Jan 21, 2011 | Televison & Video

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The volume is messed up. I can turn my TV up all the way and put my ear next to the speakers and barely hear a faint voice. The TV itself is fine though and its not the DvD I'm using, I've switched it a...


You will probably need instruments (voltmeter, oscilloscope) to track down this problem.

At first I was going to suggest there is a fault in the audio buffer amplifier, but the only way that would be the case is if it is the bias circuitry inside a chip shared by both the left and right sound signals, or a power supply problem. The other possibility is the voltage reference for the Digital-to-Analog Converter (DAC).

How it works: the DAC gets the digital audio information from the DVD data processor. It generates an output voltage that is a fraction of the voltage reference value. For example, suppose the voltage reference is 2.5 Volts, and the audio data for the right channel is a 1 followed by fifteen 0's (half of full scale, which is sixteen 1's). The audio DAC should produce 1.25 Volts on the right channel. The audio DAC is almost certainly a dual channel device, and uses one voltage reference for both. If the voltage reference is putting out a very low voltage because it is bad or overloaded by another part, you would get the symptom you are having.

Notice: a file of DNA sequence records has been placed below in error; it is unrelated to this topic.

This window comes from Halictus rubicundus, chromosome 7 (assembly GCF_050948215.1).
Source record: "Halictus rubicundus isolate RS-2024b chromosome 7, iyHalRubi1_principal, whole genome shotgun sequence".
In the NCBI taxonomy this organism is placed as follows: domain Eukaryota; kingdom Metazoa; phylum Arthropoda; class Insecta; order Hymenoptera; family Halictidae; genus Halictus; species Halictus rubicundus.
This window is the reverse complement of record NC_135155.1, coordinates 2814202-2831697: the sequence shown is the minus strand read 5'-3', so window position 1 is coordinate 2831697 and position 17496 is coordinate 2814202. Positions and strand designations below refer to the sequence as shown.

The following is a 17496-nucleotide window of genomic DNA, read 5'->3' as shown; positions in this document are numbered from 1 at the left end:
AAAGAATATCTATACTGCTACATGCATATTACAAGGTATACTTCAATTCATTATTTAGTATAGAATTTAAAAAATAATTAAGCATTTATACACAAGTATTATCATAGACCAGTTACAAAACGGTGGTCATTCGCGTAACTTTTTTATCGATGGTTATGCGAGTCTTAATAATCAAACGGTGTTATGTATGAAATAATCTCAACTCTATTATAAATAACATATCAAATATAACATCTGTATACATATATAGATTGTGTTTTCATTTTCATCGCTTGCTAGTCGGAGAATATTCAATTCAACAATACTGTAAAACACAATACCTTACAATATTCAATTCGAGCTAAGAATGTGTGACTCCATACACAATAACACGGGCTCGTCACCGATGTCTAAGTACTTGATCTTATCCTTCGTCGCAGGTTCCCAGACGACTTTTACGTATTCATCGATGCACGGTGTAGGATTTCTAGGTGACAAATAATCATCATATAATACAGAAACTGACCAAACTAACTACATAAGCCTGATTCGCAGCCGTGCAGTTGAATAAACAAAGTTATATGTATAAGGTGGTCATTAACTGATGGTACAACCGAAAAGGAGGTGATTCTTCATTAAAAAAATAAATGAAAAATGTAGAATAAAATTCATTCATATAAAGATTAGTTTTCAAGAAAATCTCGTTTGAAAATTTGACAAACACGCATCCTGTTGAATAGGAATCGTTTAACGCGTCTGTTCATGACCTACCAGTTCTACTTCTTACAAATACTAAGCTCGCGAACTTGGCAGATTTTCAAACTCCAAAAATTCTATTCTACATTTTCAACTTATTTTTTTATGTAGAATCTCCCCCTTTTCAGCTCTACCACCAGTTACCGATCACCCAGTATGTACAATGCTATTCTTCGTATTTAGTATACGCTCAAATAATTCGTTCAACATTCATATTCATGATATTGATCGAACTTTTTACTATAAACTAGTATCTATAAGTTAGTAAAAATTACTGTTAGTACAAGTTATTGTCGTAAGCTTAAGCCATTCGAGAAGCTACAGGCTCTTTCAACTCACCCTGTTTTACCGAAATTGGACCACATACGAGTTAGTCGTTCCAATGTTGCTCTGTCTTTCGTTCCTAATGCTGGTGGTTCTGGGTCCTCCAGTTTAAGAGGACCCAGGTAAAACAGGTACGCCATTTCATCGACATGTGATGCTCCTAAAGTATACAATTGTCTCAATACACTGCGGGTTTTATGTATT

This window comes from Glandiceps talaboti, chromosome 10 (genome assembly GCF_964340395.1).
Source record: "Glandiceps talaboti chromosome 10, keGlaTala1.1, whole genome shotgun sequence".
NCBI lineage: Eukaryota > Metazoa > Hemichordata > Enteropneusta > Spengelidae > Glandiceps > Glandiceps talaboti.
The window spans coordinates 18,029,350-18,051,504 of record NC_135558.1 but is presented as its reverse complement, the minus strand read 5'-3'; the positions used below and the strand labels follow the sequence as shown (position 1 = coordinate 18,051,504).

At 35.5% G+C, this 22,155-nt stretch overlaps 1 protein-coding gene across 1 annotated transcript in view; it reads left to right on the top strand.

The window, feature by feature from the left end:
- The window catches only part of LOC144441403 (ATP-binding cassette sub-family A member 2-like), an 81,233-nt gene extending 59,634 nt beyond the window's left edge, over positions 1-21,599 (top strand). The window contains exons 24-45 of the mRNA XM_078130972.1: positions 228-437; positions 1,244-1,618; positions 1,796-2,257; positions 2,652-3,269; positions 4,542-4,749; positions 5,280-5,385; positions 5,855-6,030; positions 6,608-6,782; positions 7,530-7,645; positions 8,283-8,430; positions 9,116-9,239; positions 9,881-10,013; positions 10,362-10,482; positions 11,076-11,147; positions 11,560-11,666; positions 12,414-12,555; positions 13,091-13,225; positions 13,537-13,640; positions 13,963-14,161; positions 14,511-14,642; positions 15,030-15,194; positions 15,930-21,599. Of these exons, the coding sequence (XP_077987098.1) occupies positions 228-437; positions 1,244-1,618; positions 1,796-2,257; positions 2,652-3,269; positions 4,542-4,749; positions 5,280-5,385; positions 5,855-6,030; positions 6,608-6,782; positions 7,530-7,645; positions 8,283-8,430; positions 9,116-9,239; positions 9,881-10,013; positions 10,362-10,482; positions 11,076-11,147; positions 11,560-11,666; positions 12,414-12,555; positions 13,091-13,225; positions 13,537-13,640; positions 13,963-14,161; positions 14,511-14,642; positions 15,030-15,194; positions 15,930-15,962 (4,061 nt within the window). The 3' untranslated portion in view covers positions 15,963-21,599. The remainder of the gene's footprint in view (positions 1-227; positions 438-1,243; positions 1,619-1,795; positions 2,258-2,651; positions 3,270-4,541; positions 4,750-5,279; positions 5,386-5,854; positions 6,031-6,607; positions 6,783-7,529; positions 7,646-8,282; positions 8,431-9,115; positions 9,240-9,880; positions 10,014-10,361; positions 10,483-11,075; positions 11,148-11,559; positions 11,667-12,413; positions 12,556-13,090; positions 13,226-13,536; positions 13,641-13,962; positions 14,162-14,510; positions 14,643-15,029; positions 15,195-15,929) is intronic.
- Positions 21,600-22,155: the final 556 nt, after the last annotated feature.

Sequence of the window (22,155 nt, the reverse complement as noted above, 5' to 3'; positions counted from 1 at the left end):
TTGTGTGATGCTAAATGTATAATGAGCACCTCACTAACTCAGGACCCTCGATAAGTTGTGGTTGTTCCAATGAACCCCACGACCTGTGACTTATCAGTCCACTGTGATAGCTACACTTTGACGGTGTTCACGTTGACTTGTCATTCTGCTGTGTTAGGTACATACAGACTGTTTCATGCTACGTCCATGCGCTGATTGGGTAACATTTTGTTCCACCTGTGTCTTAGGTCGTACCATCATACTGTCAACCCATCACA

What to look for: identify the audio buffer amplifier IC (trace the circuit back from the sound output jacks). While a DVD is playing, use an oscilloscope to compare the input waveform with the output. You will probably have to search for and download the datasheet for the amplifier IC so you can see where the left and right input waveforms go in. If they are the same amplitude, or the output is larger than the input, the amplifier is probably OK. If not, check the voltages on the other pins on the chip to make sure they are correct. In particular, look at the voltage on the pin labeled "Vcc" or "Vdd" on the datasheet. It should be the same as one of the voltages printed by the connectors coming from the power supply board (give or take several tenths of a volt). If it isn't you'll need to check the power supply voltage with an oscilloscope to see if you have a bad capacitor. It is common for the first capacitor in a power supply filter to fail while the second one is good. This can produce a low voltage output that may still look like a clean straight line on the scope. However, for an audio amplifier, the result would be a low-amplitude, distorted sound.

If all is well with the audio amp, you will have to find the audio DAC chip. Start by downloading its datasheet and identifying the voltage reference input. Measure the voltage there. If the DAC has an internal voltage reference, look for a pin that provides this voltage externally.